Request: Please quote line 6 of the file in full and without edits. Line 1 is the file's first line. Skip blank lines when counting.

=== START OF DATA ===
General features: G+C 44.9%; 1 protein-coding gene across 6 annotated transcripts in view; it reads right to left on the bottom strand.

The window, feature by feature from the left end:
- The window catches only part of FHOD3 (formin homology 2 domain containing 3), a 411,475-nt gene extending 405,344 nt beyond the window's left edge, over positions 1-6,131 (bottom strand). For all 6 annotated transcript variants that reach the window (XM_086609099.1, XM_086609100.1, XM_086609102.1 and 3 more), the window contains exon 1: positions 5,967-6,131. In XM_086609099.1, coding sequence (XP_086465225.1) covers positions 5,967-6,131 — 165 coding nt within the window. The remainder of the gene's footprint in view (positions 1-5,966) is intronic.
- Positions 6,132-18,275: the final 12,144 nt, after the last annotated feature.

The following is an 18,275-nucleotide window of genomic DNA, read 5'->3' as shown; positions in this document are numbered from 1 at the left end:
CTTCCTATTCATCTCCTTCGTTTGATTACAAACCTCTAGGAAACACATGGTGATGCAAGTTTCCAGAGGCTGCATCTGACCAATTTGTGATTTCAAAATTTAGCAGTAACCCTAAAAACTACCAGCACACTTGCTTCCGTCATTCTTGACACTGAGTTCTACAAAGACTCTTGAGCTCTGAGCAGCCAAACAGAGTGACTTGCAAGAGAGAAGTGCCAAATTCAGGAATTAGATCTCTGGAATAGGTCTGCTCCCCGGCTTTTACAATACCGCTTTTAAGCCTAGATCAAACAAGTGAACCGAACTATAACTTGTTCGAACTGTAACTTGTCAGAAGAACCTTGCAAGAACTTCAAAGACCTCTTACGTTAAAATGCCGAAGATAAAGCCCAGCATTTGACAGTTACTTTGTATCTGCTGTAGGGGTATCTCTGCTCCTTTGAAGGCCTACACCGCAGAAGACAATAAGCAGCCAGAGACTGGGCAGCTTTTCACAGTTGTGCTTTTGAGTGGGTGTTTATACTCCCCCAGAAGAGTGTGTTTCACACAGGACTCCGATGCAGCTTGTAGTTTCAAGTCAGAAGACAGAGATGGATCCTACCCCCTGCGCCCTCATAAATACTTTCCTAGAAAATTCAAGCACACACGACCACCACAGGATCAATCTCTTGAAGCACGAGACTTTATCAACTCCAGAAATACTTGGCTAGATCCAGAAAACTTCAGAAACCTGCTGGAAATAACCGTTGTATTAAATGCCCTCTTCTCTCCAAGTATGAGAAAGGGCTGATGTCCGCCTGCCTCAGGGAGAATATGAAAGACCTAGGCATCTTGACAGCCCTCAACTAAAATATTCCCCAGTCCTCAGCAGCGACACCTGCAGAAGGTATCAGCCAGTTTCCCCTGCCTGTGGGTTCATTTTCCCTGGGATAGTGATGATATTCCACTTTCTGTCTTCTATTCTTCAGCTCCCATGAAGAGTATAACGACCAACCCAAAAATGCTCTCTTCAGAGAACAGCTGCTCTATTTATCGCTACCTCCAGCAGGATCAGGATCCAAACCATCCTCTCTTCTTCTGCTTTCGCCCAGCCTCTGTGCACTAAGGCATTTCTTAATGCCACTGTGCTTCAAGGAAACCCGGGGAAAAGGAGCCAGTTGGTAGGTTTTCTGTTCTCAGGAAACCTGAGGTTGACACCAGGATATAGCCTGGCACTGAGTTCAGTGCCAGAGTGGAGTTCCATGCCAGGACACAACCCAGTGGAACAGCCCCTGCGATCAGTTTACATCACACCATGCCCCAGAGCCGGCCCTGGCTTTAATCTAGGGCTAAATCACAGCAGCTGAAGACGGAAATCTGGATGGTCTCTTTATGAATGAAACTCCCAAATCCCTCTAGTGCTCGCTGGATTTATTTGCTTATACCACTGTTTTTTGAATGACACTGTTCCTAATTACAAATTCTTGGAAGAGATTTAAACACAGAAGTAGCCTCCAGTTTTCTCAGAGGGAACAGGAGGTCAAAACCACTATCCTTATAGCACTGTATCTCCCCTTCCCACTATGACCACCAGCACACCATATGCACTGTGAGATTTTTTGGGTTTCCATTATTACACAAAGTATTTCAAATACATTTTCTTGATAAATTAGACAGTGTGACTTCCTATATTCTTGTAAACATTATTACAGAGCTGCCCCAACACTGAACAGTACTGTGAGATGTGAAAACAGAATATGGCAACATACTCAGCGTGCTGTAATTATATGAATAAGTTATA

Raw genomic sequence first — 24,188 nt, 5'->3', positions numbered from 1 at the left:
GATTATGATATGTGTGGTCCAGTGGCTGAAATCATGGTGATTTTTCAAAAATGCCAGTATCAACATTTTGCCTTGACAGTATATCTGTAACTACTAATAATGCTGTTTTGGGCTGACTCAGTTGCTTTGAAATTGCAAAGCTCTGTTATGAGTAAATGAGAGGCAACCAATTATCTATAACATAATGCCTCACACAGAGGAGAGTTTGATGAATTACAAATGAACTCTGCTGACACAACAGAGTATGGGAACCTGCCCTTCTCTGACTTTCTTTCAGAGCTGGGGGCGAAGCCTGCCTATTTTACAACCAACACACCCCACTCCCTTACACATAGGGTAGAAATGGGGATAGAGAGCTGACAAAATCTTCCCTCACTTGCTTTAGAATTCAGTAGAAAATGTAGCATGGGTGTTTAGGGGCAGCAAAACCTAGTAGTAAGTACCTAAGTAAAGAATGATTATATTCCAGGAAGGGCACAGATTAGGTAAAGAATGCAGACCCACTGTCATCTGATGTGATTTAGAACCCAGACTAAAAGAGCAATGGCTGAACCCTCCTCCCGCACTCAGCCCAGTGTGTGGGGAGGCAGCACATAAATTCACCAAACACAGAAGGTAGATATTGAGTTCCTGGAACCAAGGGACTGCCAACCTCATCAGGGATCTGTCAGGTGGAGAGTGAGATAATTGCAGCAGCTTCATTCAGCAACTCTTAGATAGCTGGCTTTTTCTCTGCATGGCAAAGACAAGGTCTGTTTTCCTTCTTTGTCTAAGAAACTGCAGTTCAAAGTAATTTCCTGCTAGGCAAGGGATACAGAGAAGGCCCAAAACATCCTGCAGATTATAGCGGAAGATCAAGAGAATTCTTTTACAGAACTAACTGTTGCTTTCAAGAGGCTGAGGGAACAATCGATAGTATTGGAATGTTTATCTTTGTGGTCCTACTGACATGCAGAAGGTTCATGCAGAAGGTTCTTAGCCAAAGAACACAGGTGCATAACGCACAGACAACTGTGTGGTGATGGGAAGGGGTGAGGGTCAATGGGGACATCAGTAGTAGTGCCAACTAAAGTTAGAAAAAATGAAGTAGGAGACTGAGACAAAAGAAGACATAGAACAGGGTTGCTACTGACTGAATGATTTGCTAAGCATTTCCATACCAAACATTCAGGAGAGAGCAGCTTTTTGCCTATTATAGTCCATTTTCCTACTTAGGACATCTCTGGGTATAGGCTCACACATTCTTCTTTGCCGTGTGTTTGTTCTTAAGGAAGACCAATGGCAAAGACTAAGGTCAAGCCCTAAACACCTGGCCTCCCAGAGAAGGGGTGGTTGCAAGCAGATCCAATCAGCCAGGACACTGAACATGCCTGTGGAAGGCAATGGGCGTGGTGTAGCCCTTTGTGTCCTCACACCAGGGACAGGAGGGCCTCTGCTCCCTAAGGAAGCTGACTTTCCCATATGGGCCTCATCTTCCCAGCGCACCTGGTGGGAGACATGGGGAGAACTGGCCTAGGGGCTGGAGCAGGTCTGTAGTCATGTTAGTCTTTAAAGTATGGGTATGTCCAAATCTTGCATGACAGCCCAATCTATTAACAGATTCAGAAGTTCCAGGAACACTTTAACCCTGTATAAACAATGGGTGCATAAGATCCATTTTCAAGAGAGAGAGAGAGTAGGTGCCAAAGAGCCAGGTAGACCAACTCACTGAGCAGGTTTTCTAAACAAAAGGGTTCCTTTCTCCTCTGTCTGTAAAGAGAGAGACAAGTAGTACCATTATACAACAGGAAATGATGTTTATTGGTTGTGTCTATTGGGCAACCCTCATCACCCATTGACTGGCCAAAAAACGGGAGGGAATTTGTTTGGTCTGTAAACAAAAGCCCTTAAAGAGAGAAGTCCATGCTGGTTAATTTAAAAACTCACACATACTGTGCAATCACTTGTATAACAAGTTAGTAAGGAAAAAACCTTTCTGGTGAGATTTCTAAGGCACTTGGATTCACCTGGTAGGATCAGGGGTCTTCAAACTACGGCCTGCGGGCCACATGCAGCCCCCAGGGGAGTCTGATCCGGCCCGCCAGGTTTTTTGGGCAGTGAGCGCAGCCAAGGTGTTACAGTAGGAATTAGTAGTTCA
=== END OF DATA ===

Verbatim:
CTTCCTATTCATCTCCTTCGTTTGATTACAAACCTCTAGGAAACACATGGTGATGCAAGTTTCCAGAGGCTGCATCTGACCAATTTGTGATTTCAAAATTTAGCAGTAACCCTAAAAACTACCAGCACACTTGCTTCCGTCATTCTTGACACTGAGTTCTACAAAGACTCTTGAGCTCTGAGCAGCCAAACAGAGTGACTTGCAAGAGAGAAGTGCCAAATTCAGGAATTAGATCTCTGGAATAGGTCTGCTCCCCGGCTTTTACAATACCGCTTTTAAGCCTAGATCAAACAAGTGAACCGAACTATAACTTGTTCGAACTGTAACTTGTCAGAAGAACCTTGCAAGAACTTCAAAGACCTCTTACGTTAAAATGCCGAAGATAAAGCCCAGCATTTGACAGTTACTTTGTATCTGCTGTAGGGGTATCTCTGCTCCTTTGAAGGCCTACACCGCAGAAGACAATAAGCAGCCAGAGACTGGGCAGCTTTTCACAGTTGTGCTTTTGAGTGGGTGTTTATACTCCCCCAGAAGAGTGTGTTTCACACAGGACTCCGATGCAGCTTGTAGTTTCAAGTCAGAAGACAGAGATGGATCCTACCCCCTGCGCCCTCATAAATACTTTCCTAGAAAATTCAAGCACACACGACCACCACAGGATCAATCTCTTGAAGCACGAGACTTTATCAACTCCAGAAATACTTGGCTAGATCCAGAAAACTTCAGAAACCTGCTGGAAATAACCGTTGTATTAAATGCCCTCTTCTCTCCAAGTATGAGAAAGGGCTGATGTCCGCCTGCCTCAGGGAGAATATGAAAGACCTAGGCATCTTGACAGCCCTCAACTAAAATATTCCCCAGTCCTCAGCAGCGACACCTGCAGAAGGTATCAGCCAGTTTCCCCTGCCTGTGGGTTCATTTTCCCTGGGATAGTGATGATATTCCACTTTCTGTCTTCTATTCTTCAGCTCCCATGAAGAGTATAACGACCAACCCAAAAATGCTCTCTTCAGAGAACAGCTGCTCTATTTATCGCTACCTCCAGCAGGATCAGGATCCAAACCATCCTCTCTTCTTCTGCTTTCGCCCAGCCTCTGTGCACTAAGGCATTTCTTAATGCCACTGTGCTTCAAGGAAACCCGGGGAAAAGGAGCCAGTTGGTAGGTTTTCTGTTCTCAGGAAACCTGAGGTTGACACCAGGATATAGCCTGGCACTGAGTTCAGTGCCAGAGTGGAGTTCCATGCCAGGACACAACCCAGTGGAACAGCCCCTGCGATCAGTTTACATCACACCATGCCCCAGAGCCGGCCCTGGCTTTAATCTAGGGCTAAATCACAGCAGCTGAAGACGGAAATCTGGATGGTCTCTTTATGAATGAAACTCCCAAATCCCTCTAGTGCTCGCTGGATTTATTTGCTTATACCACTGTTTTTTGAATGACACTGTTCCTAATTACAAATTCTTGGAAGAGATTTAAACACAGAAGTAGCCTCCAGTTTTCTCAGAGGGAACAGGAGGTCAAAACCACTATCCTTATAGCACTGTATCTCCCCTTCCCACTATGACCACCAGCACACCATATGCACTGTGAGATTTTTTGGGTTTCCATTATTACACAAAGTATTTCAAATACATTTTCTTGATAAATTAGACAGTGTGACTTCCTATATTCTTGTAAACATTATTACAGAGCTGCCCCAACACTGAACAGTACTGTGAGATGTGAAAACAGAATATGGCAACATACTCAGCGTGCTGTAATTATATGAATAAGTTATA